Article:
Lizard Foot Lump
I have a grandson in Hawaii who has a chameleon and takes really good care of him. He just emailed me and said that his pet has a lump on his foot and wants to know what it might be. Could you suggest some things? Also is there a reptile vet on Oahu?
The most common reason for swelling on the foot of a chameleon is from pulling it off the cage wire or branches, resulting in damage to the nail. This can result in infection or in severe cases, fracture to the tip of the digit or even avulsion (removal of) the nail entirely. Other reasons for a lump on the foot (and it would have been more helpful if you could have provided me with a more succinct description or even photos of the foot) could include a localized abscess, cellulitis, edema, trauma from a burn or other type of injury, parasitic lesion, gout or retained skin from not shedding completely.
If your grandson’s chameleon does have a torn toenail and secondary infection, then it is imperative that you recommend that they find a herp vet in their area who is willing to see this lizard. These infections can be quite serious, especially if the bacteria find their way into the bone. This type of infection is called osteomyelitis, and is usually very dangerous and needs to be treated promptly and aggressively. Usually, radiographs (X-rays) may be needed; blood work is usually drawn to assess organ function; a CBC (complete blood count) is evaluated; and bacterial culture and sensitivity is taken, to determine the species of bacteria present and which antibiotics are best to use. Sometimes, a Gram’s stain is also performed to assess the types of organisms in the lump, or cytology may be useful to evaluate of the types of cells found in the mass.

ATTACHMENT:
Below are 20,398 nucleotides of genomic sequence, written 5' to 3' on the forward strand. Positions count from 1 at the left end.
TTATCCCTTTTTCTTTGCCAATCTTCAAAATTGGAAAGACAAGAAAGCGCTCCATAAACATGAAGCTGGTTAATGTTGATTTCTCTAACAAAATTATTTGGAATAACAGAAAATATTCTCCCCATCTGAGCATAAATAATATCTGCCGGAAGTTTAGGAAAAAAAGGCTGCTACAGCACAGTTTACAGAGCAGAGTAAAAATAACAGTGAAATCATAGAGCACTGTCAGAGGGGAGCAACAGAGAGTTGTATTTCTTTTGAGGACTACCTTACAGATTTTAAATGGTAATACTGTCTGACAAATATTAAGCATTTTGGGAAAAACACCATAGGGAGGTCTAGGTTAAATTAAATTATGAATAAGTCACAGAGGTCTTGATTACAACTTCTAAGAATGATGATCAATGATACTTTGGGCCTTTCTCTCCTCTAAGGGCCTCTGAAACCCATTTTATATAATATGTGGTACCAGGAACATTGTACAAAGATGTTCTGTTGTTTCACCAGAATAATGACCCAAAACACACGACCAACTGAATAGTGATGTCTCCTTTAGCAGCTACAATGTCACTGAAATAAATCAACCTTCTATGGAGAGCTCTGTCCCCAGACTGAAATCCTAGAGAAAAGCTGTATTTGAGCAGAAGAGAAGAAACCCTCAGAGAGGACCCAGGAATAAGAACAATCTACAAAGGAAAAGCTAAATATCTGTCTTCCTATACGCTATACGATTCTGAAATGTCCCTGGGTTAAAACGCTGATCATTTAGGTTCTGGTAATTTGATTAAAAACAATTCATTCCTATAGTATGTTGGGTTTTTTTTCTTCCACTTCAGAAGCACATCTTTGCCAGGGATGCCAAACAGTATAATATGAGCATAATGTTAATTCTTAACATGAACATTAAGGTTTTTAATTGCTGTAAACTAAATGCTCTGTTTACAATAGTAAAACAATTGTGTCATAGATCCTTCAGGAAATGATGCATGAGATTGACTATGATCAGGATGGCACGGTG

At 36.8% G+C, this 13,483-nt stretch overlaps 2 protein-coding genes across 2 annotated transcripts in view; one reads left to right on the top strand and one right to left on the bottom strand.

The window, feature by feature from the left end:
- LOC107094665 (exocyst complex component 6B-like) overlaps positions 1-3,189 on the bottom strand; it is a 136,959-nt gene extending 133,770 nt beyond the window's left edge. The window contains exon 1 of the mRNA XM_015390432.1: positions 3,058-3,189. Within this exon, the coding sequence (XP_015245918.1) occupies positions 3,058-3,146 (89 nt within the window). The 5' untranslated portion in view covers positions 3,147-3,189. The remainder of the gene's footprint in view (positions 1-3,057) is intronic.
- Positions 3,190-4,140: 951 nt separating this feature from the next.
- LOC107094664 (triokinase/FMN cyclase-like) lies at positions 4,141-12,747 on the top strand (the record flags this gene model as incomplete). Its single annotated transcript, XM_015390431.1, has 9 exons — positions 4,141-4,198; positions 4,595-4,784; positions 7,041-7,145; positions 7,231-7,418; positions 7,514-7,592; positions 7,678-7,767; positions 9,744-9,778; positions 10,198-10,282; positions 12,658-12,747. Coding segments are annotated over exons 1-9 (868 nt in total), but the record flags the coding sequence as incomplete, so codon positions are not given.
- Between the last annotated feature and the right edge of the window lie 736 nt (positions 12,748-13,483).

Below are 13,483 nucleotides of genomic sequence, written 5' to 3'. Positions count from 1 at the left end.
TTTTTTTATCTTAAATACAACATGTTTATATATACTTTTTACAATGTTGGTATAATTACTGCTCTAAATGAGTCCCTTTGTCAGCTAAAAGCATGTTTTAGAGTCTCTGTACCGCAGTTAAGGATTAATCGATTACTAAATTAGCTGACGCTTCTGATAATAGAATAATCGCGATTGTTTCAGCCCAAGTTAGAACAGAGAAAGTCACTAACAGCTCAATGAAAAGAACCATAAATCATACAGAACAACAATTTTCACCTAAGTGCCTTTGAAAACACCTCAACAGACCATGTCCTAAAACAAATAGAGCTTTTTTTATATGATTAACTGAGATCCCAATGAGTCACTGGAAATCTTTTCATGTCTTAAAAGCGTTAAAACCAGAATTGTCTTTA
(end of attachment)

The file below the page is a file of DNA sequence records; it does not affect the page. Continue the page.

Be ause there are other types of problems that can result in a lump on the foot of a chameleon, and they require different treatments, you can see that this serious condition requires the expertise of a herp veterinarian who will be best able to assess and treat the lizard.
I am not able to recommend or refer readers to specific herp veterinarians, but you can offer your grandson several ways to find a qualified herp vet. First, you can visit the Association of Reptile and Amphibian Veterinarians (ARAV) website and locate a member herp vet in their area. Your grandson or his parents can call local herp breeders or pet retailers to inquire as to whom they recommend as a herp veterinarian. You can also suggest that they call a few local veterinarians who don’t treat herps and ask whom they refer their exotics cases to.
If your grandson and family locate a veterinarian who is willing to see the chameleon, but he or she is either new to herp medicine or does not have much experience, you can recommend that they ask their veterinarian to take advantage of the consultation service offered by most of the larger veterinary diagnostic labs. This is usually a free service offered to veterinarians who use the lab, to allow them to consult with experienced herp vets. This can be very helpful for inexperienced herp vets or those just wishing to get a second opinion on a case.
Please pass this information on to your grandson, so that they can get the ball rolling regarding an appointment with a qualified herp veterinarian. It is very nice that you have taken an interest in your grandson’s pet chameleon. Thanks for writing.
Margaret A. Wissman, DVM, DABVP has been an avian/exotic/herp animal veterinarian since 1981. She is a regular contributor to REPTILES magazine.
Need a Herp Vet?
If you are looking for a herp-knowledgeable veterinarian in your area, a good place to start is by checking the list of members on the Association of Reptilian and Amphibian Veterinarian (ARAV) web site at www.arav.com. Look for DVMs who appear to maintain actual veterinary offices that you could contact.